14 must-read works of fiction by Black Canadian authors
Looking for something to read during Black History Month? Here are 14 great works by Black Canadian authors that should be on every Canadian's bookshelf.
Fifteen Dogs by André Alexis
In André Alexis's award-winning novel Fifteen Dogs, the gods Hermes and Apollo place a wager over pints in Toronto's Wheat Sheaf Tavern and 15 dogs are given the "gift" of human intelligence. Alexis won both the Rogers Writers' Trust Fiction Prize and the 2015 Scotiabank Giller Prize for the book. The novel also won Canada Reads 2017, championed by Humble The Poet. It's the first book to win both Canada Reads and the Scotiabank Giller Prize.
Have You Met Nora? by Nicole Blades
In Nicole Blades' sophomore novel Have You Met Nora?, a Black woman "passing" as a white woman encounters someone who knows her secret and threatens to ruin the high society life she's established. This Montreal-based novelist is slowly developing her craft and body of fiction work and is a writer to watch in the years ahead.
What We All Long For by Dionne Brand
The lives of four 20-somethings living on the margins of Toronto intersect in Dionne Brand's immersive novel What We All Long For. The novel, Brand's third, won the City of Toronto Book Award in 2006.
The Polished Hoe by Austin Clarke
An elderly woman in a small village decides to confess to a murder. What unfolds is a powerful all-night confession, bringing together together elements of the African diaspora. The classic work by the late novelist won the 2002 Giller Prize, the 2003 Commonwealth Writers' Prize for best book overall and the 2003 Trillium Book Award.
Half-Blood Blues by Esi Edugyan
Hiero is a talented young Black German jazz musician who disappears during the Second World War. Half-Blood Blues, which won the Scotiabank Giller Prize in 2011 and was a finalist for the Man Booker Prize that same year, explores race, history, love, loss, music and the sacrifices we make to pursue our passion.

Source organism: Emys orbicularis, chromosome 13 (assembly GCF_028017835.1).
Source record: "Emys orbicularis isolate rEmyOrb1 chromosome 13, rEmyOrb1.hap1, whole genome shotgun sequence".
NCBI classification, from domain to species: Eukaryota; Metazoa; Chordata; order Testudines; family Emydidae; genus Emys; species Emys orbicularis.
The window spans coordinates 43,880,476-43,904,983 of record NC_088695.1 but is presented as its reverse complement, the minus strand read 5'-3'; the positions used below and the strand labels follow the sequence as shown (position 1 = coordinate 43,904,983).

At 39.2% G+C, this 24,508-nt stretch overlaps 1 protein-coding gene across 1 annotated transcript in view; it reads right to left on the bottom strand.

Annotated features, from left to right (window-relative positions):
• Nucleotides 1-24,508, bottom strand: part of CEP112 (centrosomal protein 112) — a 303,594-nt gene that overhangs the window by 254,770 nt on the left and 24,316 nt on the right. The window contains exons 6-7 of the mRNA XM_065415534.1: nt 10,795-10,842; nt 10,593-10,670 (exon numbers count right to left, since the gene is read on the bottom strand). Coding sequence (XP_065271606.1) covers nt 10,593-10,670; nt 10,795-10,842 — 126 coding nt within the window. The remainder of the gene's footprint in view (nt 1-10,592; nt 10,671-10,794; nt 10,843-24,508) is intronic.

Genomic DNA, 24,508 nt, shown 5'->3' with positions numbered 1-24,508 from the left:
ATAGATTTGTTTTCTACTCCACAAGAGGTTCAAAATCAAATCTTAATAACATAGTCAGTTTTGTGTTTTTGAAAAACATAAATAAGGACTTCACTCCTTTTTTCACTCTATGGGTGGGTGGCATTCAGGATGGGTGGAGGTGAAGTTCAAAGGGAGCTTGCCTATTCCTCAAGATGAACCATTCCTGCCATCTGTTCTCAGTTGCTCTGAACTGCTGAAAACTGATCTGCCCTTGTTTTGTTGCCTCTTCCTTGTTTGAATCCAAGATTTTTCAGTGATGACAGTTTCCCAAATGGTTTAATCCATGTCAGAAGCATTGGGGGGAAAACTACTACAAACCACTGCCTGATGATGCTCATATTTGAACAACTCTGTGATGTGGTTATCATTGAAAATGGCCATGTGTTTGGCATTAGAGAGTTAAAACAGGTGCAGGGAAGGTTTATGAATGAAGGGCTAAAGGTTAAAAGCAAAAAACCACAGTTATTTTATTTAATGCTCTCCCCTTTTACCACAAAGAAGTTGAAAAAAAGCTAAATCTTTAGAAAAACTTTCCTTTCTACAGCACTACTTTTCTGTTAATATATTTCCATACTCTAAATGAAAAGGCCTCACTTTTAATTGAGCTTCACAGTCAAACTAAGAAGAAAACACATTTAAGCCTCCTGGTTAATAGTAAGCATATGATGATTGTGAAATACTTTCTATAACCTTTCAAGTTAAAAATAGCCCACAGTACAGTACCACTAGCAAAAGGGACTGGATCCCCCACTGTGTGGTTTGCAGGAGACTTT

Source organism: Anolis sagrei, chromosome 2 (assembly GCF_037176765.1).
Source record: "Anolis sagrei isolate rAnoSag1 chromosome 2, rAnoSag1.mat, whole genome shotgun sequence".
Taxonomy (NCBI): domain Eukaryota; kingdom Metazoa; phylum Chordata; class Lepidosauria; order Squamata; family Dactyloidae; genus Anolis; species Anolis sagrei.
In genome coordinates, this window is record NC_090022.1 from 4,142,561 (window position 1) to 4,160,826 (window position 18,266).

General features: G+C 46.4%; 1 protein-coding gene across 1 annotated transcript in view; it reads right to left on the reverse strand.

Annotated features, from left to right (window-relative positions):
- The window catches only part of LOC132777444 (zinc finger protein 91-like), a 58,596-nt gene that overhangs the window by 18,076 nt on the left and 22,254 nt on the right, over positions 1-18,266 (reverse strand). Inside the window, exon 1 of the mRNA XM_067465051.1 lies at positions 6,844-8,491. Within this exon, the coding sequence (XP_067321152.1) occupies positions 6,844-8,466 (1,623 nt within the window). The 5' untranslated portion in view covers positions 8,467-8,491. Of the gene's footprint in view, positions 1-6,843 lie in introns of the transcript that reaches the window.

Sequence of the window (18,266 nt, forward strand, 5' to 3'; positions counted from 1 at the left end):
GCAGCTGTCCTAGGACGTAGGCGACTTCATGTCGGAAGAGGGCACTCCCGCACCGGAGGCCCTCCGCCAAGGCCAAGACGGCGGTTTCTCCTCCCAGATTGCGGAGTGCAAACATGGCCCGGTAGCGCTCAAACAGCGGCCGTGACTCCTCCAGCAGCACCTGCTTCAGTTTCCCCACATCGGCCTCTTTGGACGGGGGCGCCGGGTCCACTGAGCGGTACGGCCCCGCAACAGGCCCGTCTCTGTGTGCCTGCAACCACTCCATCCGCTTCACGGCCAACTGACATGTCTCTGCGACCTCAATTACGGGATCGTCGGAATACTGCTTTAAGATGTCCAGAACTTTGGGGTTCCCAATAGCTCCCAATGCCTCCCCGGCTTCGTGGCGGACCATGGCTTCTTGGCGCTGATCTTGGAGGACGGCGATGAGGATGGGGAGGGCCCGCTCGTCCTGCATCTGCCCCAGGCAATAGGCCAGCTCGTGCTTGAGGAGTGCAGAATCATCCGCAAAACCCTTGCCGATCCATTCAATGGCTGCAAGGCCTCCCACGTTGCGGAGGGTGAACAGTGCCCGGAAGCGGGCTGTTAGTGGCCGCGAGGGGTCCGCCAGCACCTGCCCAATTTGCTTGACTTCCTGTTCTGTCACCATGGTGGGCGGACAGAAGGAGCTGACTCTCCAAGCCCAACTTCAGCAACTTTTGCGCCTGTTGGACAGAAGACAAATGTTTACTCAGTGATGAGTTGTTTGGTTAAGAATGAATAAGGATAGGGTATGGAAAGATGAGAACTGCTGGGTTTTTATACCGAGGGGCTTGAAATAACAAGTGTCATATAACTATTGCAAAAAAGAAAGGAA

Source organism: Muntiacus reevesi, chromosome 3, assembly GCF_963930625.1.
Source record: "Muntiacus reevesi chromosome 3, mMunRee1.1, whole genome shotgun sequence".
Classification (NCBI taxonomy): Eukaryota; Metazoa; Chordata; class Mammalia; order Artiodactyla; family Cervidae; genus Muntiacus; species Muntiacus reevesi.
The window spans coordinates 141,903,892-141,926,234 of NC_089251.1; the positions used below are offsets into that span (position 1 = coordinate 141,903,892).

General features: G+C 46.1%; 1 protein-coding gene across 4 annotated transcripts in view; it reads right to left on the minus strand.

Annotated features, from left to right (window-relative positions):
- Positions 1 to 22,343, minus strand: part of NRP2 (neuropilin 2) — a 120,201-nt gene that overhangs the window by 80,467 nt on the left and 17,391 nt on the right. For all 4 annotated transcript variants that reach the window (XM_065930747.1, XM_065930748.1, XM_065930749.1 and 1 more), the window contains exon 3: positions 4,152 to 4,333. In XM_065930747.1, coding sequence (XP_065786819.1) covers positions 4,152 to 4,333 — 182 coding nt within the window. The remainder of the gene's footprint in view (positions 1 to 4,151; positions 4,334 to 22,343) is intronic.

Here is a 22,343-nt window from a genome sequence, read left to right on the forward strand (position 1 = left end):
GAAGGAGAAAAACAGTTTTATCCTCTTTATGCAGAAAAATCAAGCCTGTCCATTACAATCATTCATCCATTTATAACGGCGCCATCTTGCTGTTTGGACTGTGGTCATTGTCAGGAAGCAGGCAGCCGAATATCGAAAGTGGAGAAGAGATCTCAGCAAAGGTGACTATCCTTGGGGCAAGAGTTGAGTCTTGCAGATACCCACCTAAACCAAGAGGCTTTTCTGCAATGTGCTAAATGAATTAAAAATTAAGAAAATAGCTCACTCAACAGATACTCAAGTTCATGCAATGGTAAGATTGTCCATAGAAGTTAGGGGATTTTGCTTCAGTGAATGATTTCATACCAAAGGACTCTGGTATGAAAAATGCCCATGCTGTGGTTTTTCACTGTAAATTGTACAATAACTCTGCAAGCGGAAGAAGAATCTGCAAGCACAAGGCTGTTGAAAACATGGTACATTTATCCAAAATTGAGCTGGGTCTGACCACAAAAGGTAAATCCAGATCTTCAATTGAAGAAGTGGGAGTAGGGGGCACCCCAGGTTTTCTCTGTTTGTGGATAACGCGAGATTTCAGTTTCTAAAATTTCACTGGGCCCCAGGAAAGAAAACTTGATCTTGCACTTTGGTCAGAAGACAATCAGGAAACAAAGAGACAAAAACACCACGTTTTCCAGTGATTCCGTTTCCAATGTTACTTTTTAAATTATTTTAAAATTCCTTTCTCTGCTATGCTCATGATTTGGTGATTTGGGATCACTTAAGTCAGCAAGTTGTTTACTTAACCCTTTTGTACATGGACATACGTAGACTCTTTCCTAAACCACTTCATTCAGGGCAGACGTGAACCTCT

The Alchemists of Kush by Minister Faust
Minister Faust's novel The Alchemists of Kush tells two parallel stories of young boys whose lives are transformed, for better or worse, through unlikely mentors. The Edmonton-based author's book explores the lives of Somali and Sudanese youth in North America.
Independence by Cecil Foster
Set against the backdrop of Barbados's independence from Britain in 1966, this coming of age tale by Cecil Foster features two young teens, Christopher and Stephanie, as they attempt to assert their own independence and spirituality in a morally complex world.
Drawing Down a Daughter by Claire Harris
This work by Calgary-based writer and poet Claire Harris, functions as a book-length poem, merging post-modernist influences with narrative. Creative and resourceful, Drawing Down a Daughter uses journals, letters, stories and eloquent imaginings to follow a woman about to give birth.
Any Known Blood by Lawrence Hill
Written ten years before his celebrated novel The Book of Negroes, Lawrence Hill's Any Known Blood follows five generations of an African-Canadian-American family, from the slave trade of 19th-century Virginia to the predominantly white suburbs of Oakville, Ont.
Brown Girl in the Ring by Nalo Hopkinson
Nalo Hopkinson's Brown Girl in the Ring is set in 2049 Toronto, after the city has experienced an economic collapse and becomes overrun by poverty and violence. A Canada Reads 2008 finalist, Hopkinson's debut novel is a tale filled with magic, mystery and folklore and an unforgettable Black protagonist.
The Return by Dany Laferrière, translated by David Homel
The question of returning from exile is the focus of this Dany Laferrière novel. The Haitian-born narrator, now living in Montreal, must return to his homeland during the Baby Doc Duvalier's regime in the late 1970s to bury his father.
Dr. Edith Vane and the Hares of Crawley Hall by Suzette Mayr
This novel combines an academic setting with classic horror elements. Dr. Edith Vane, a scholar of English literature, is dealing with the publication of her dissertation, backstabbing colleagues and a haunted office building to boot.
No Crystal Stair by Mairuth Sarsfield
Mairuth Sarsfield's novel tells the story of a young widow trying to raise three daughters and earn a decent living on her own. Set in Montreal in the mid-1940s, No Crystal Stair is a compelling story of ambition, love and a tightly-knit Black community that must contend with the subtle racism of Canadian society.
The Heart Does Not Bend by Makeda Silvera
Exploring themes of love, loyalty and betrayal, Makeda Silvera's The Heart Does Not Bend is an expansive novel featuring a strong matriarch, family drama and culture clashes.